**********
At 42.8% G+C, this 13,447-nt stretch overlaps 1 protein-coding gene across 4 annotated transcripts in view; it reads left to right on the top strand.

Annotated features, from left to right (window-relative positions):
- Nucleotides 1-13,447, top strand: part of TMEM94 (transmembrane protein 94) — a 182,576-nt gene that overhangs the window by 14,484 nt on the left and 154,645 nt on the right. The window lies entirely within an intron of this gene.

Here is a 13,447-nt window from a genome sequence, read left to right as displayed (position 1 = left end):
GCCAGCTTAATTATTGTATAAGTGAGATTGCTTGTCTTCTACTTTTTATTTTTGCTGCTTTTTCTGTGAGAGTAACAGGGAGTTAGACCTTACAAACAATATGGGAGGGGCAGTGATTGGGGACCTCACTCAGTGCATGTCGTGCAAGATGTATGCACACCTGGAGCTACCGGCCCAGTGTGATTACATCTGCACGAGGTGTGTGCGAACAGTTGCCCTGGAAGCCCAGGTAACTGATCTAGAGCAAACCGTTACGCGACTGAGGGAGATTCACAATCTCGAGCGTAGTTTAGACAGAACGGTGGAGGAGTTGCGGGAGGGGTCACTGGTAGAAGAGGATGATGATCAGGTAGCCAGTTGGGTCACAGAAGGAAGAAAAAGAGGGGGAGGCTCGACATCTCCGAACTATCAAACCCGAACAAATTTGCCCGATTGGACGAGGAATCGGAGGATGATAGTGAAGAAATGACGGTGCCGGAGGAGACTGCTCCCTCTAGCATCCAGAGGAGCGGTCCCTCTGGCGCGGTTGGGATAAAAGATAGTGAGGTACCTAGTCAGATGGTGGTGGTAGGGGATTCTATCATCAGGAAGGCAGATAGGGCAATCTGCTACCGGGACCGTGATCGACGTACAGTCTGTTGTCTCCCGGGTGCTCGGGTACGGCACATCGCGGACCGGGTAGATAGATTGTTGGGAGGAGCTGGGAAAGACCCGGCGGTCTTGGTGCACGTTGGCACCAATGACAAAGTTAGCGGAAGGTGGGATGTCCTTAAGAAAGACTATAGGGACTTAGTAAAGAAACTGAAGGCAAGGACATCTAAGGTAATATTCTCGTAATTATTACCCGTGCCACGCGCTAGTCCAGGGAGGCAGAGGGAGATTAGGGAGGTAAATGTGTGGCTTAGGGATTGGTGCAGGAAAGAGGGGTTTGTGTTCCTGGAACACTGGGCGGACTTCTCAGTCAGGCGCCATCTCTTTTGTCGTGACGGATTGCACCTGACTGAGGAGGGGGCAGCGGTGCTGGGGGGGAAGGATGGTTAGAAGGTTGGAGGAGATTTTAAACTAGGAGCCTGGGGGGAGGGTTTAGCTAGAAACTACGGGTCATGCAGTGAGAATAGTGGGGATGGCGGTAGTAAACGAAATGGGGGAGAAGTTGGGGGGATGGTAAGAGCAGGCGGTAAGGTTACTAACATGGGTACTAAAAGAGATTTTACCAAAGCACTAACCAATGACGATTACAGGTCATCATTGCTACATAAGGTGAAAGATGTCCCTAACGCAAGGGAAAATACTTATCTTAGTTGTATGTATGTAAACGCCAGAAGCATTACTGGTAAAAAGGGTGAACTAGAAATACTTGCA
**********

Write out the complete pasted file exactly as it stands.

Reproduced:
At 42.8% G+C, this 13,447-nt stretch overlaps 1 protein-coding gene across 4 annotated transcripts in view; it reads left to right on the top strand.

Annotated features, from left to right (window-relative positions):
- Nucleotides 1-13,447, top strand: part of TMEM94 (transmembrane protein 94) — a 182,576-nt gene that overhangs the window by 14,484 nt on the left and 154,645 nt on the right. The window lies entirely within an intron of this gene.

Here is a 13,447-nt window from a genome sequence, read left to right as displayed (position 1 = left end):
GCCAGCTTAATTATTGTATAAGTGAGATTGCTTGTCTTCTACTTTTTATTTTTGCTGCTTTTTCTGTGAGAGTAACAGGGAGTTAGACCTTACAAACAATATGGGAGGGGCAGTGATTGGGGACCTCACTCAGTGCATGTCGTGCAAGATGTATGCACACCTGGAGCTACCGGCCCAGTGTGATTACATCTGCACGAGGTGTGTGCGAACAGTTGCCCTGGAAGCCCAGGTAACTGATCTAGAGCAAACCGTTACGCGACTGAGGGAGATTCACAATCTCGAGCGTAGTTTAGACAGAACGGTGGAGGAGTTGCGGGAGGGGTCACTGGTAGAAGAGGATGATGATCAGGTAGCCAGTTGGGTCACAGAAGGAAGAAAAAGAGGGGGAGGCTCGACATCTCCGAACTATCAAACCCGAACAAATTTGCCCGATTGGACGAGGAATCGGAGGATGATAGTGAAGAAATGACGGTGCCGGAGGAGACTGCTCCCTCTAGCATCCAGAGGAGCGGTCCCTCTGGCGCGGTTGGGATAAAAGATAGTGAGGTACCTAGTCAGATGGTGGTGGTAGGGGATTCTATCATCAGGAAGGCAGATAGGGCAATCTGCTACCGGGACCGTGATCGACGTACAGTCTGTTGTCTCCCGGGTGCTCGGGTACGGCACATCGCGGACCGGGTAGATAGATTGTTGGGAGGAGCTGGGAAAGACCCGGCGGTCTTGGTGCACGTTGGCACCAATGACAAAGTTAGCGGAAGGTGGGATGTCCTTAAGAAAGACTATAGGGACTTAGTAAAGAAACTGAAGGCAAGGACATCTAAGGTAATATTCTCGTAATTATTACCCGTGCCACGCGCTAGTCCAGGGAGGCAGAGGGAGATTAGGGAGGTAAATGTGTGGCTTAGGGATTGGTGCAGGAAAGAGGGGTTTGTGTTCCTGGAACACTGGGCGGACTTCTCAGTCAGGCGCCATCTCTTTTGTCGTGACGGATTGCACCTGACTGAGGAGGGGGCAGCGGTGCTGGGGGGGAAGGATGGTTAGAAGGTTGGAGGAGATTTTAAACTAGGAGCCTGGGGGGAGGGTTTAGCTAGAAACTACGGGTCATGCAGTGAGAATAGTGGGGATGGCGGTAGTAAACGAAATGGGGGAGAAGTTGGGGGGATGGTAAGAGCAGGCGGTAAGGTTACTAACATGGGTACTAAAAGAGATTTTACCAAAGCACTAACCAATGACGATTACAGGTCATCATTGCTACATAAGGTGAAAGATGTCCCTAACGCAAGGGAAAATACTTATCTTAGTTGTATGTATGTAAACGCCAGAAGCATTACTGGTAAAAAGGGTGAACTAGAAATACTTGCA